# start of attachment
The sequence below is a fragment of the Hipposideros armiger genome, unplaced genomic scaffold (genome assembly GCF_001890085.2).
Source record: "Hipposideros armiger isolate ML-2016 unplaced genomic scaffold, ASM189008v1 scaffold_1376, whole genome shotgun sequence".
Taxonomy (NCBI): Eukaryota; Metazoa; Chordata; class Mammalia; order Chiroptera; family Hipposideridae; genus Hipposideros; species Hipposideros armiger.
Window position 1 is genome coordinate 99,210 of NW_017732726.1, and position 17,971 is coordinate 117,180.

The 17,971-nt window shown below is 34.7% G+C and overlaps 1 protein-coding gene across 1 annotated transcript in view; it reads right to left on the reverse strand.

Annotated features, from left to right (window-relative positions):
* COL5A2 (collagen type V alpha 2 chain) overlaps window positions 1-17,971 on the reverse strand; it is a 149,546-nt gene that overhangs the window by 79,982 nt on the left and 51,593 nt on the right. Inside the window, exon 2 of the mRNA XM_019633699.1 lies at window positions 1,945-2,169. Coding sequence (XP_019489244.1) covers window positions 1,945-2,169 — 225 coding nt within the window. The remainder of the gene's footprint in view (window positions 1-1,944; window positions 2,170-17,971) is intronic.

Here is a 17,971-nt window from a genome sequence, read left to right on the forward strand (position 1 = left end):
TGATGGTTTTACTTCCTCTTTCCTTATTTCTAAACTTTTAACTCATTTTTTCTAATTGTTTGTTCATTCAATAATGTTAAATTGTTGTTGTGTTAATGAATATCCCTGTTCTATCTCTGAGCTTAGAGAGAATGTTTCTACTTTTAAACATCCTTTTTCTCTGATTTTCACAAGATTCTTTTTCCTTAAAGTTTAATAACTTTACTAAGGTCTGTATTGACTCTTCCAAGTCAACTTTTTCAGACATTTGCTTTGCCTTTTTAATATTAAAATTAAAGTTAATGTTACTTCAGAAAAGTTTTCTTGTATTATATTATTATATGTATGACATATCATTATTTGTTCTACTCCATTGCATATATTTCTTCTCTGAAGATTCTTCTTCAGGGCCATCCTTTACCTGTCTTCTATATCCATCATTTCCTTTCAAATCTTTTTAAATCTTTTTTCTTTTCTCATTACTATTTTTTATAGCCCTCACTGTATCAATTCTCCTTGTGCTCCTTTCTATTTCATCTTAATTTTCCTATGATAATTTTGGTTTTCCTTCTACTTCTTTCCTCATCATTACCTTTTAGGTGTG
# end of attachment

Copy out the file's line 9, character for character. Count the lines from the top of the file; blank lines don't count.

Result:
TGATGGTTTTACTTCCTCTTTCCTTATTTCTAAACTTTTAACTCATTTTTTCTAATTGTTTGTTCATTCAATAATGTTAAATTGTTGTTGTGTTAATGAATATCCCTGTTCTATCTCTGAGCTTAGAGAGAATGTTTCTACTTTTAAACATCCTTTTTCTCTGATTTTCACAAGATTCTTTTTCCTTAAAGTTTAATAACTTTACTAAGGTCTGTATTGACTCTTCCAAGTCAACTTTTTCAGACATTTGCTTTGCCTTTTTAATATTAAAATTAAAGTTAATGTTACTTCAGAAAAGTTTTCTTGTATTATATTATTATATGTATGACATATCATTATTTGTTCTACTCCATTGCATATATTTCTTCTCTGAAGATTCTTCTTCAGGGCCATCCTTTACCTGTCTTCTATATCCATCATTTCCTTTCAAATCTTTTTAAATCTTTTTTCTTTTCTCATTACTATTTTTTATAGCCCTCACTGTATCAATTCTCCTTGTGCTCCTTTCTATTTCATCTTAATTTTCCTATGATAATTTTGGTTTTCCTTCTACTTCTTTCCTCATCATTACCTTTTAGGTGTG